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Automotive Peaks and Trends

Has the automotive industry really peaked?

Ever since the 1950s, cars have stood as a symbol of our personal freedom, our ability to move anywhere at any time. And for decades, the automotive industry has introduced a myriad model, selling more and more vehicles, and enjoying ever growing returns, but some experts posit that this trend may have reached its peak, dubbing it the “Peak Car” Theory.

According to various different surveys, sales of private vehicles have plateaued in the United States (as of 2004) and in the United Kingdom (as of 2008). In Australia, France, Germany, Japan and Sweden, the automotive market began shrinking even before the economic crisis in 2007. And while the market is still flourishing in China and India, the trend is changing, especially in major cities. In China, for example, public authorities are heavily incentivising public transport and restricting private car ownership in the country’s richest areas to ease urban congestion and pollution. Indeed, a recent study by IHS Automotive indicates that the automotive market will reach a peak of ca. 100 million sold vehicles during this decade and then begin an inexorable decline.

One of the main causes of this trend is urbanisation. By the next decade, one billion individuals are expected to move to cities around the globe. Considering that traffic congestion already is a key issue in many cities, the outlook does not bid well. In fact, many cities have already begun tackling this issue. In London, traffic decreased by 28% between 1994 and 2003, and when the “congestion charge” was introduced, in 2004, there was a further 12% decrease. In Paris and New York, less than half of the residents own a car. Moreover, the introduction of car sharing services, private transportation networks, as well as the improvement of public transportation services, is steadily undermining the desirability of owning a private vehicle.

On top of all of this, research after research point out that millennials are coming of age with a completely new weltanschaung. Private possessions are on the decline as what has been referred to as the “sharing economy” rises. Not only do many millennials not even have a driving license, but cars are increasingly viewed as an expensive burden that can be hired if necessary. Even shopping is largely an on-line affair and is delivered directly to the home. In fact, on-line transactions have nearly tripled in the last decade in the United States and are growing at double digits in many European countries. Similarly, broadband Internet allows more and more people to work from their homes. Telecommuters have increased from 3.3% to 4.4% since 2000 in the United States and by 13% between 2007 and 2012 in the UK (The Guardian).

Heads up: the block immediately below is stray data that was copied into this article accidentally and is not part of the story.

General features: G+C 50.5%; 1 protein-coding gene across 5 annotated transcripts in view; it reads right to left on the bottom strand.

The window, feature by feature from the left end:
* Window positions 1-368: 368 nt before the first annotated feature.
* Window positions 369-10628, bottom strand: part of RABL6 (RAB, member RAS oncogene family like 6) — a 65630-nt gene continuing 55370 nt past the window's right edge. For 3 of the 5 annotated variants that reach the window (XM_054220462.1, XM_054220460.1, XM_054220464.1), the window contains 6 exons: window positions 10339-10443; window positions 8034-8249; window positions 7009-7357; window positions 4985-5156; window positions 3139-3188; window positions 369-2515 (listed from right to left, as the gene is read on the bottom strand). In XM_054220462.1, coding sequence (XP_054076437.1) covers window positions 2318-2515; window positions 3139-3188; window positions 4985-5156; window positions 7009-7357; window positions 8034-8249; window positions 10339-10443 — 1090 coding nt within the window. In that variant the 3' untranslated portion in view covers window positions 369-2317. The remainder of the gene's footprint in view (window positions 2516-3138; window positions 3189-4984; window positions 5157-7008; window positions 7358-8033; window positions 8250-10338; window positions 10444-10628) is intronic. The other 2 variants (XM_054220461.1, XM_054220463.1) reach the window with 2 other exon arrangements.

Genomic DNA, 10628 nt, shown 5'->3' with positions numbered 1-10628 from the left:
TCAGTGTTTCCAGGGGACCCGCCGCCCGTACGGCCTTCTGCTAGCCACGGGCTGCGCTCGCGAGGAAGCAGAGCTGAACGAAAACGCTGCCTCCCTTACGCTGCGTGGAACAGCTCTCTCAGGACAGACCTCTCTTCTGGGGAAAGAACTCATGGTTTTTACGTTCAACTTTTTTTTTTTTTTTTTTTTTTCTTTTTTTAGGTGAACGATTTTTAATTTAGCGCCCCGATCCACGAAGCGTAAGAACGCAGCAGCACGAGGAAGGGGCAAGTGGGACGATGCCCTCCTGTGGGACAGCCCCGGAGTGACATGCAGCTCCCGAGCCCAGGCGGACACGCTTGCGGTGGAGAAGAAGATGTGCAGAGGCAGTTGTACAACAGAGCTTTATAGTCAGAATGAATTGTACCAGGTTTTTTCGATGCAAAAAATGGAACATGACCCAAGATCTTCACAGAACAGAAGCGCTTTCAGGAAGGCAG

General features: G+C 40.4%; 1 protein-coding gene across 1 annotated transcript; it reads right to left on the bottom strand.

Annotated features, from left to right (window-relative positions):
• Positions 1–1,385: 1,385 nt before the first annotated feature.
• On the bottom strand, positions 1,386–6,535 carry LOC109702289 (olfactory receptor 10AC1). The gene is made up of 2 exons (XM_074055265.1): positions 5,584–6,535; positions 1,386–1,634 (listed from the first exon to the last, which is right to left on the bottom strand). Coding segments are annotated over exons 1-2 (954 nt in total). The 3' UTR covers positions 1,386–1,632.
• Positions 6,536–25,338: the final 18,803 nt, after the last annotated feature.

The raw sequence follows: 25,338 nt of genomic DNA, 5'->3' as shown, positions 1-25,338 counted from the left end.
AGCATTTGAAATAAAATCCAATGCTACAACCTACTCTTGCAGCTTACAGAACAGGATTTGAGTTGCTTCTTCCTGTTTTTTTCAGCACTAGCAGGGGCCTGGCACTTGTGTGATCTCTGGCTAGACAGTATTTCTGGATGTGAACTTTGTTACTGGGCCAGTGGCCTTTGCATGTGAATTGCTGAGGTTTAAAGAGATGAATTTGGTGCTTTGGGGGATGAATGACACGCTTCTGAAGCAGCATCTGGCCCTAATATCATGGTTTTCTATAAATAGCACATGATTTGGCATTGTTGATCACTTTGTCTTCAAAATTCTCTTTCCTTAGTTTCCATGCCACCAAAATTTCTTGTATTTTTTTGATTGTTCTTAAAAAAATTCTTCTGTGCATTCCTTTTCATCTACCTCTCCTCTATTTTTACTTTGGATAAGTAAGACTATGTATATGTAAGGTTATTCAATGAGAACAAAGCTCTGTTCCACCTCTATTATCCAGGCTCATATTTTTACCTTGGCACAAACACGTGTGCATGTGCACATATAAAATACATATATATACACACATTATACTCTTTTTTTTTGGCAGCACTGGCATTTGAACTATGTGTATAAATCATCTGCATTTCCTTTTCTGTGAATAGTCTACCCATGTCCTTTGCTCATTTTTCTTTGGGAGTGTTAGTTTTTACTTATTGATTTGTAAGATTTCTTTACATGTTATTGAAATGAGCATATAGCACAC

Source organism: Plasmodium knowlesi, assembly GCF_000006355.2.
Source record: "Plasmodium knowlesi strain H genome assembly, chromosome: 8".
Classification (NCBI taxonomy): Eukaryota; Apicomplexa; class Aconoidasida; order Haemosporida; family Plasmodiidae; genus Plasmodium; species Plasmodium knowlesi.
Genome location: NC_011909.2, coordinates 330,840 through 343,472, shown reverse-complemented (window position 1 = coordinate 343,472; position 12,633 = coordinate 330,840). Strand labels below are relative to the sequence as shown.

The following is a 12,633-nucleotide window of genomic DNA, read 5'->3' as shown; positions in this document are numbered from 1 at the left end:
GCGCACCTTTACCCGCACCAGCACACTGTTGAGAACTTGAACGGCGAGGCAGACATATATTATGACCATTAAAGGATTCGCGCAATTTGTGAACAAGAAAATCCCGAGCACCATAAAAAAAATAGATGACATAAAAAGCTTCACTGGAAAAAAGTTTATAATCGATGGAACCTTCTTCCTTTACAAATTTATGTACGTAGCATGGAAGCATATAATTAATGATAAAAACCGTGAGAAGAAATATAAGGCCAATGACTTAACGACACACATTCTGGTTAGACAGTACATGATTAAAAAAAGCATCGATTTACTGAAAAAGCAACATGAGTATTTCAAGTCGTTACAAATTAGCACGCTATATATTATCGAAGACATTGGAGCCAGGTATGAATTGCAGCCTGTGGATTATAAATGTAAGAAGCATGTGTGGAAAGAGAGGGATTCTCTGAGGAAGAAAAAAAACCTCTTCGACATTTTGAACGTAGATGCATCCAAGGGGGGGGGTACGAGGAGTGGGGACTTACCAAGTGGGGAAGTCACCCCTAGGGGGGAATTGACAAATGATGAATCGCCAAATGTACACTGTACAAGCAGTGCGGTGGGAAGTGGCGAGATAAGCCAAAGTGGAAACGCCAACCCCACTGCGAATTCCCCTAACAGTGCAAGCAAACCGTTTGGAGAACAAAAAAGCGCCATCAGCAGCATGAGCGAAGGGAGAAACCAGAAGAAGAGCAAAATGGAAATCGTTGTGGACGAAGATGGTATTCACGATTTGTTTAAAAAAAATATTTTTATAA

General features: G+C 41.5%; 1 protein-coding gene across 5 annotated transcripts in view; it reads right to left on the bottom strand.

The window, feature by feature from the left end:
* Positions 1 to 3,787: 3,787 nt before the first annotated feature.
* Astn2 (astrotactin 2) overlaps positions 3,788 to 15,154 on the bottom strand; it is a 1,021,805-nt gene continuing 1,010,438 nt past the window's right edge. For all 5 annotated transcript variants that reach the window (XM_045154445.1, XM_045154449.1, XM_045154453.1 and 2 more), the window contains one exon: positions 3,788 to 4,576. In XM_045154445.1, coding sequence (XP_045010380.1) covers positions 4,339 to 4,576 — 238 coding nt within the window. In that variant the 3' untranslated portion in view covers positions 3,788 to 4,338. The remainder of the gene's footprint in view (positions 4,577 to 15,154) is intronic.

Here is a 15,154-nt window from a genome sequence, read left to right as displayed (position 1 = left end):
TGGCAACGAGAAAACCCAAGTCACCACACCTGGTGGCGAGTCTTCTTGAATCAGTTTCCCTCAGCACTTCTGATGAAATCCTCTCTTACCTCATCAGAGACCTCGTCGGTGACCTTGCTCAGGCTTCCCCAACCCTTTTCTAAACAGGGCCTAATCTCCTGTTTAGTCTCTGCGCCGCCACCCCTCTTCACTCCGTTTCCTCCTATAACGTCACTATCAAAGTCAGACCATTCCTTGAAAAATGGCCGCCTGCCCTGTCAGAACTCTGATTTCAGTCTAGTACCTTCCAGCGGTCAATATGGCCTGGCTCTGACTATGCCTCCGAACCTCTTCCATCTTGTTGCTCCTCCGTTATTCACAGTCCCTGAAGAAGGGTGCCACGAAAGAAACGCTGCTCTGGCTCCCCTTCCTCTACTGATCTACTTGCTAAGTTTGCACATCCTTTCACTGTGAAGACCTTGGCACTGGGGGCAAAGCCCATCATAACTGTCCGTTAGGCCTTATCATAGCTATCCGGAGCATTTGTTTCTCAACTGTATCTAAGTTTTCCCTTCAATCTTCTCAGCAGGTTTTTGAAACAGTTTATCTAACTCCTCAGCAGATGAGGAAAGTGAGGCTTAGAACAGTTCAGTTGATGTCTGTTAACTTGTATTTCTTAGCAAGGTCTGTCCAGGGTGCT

Last but certainly not least, we are on the verge of witnessing a world of self-driving vehicles promising immediate, cheap and safe rides to any destination, while we work, read or simply kick back and let the driverless vehicles deliver us to our destination. The self-driving car market is expected to grow to over $87 billion by 2030 (Lux Research), completely revolutionising transport as we know it.

So, while it is certain is that we are on the cusp of a vast transport revolution, have we really reached a global peak in automotive production? Or is it really just the consequence of the prolonged worldwide economic crisis? Perhaps, in just over a decade or so, owning a car may well become a luxury hobby like owning a yacht, a plane or a horse. However, the progress of technology has proved over and over again to be a highly volatile field. Any day, a new scientific or technological breakthrough could completely revolutionise our expectations of the future – and the very way in which we move around our cities.

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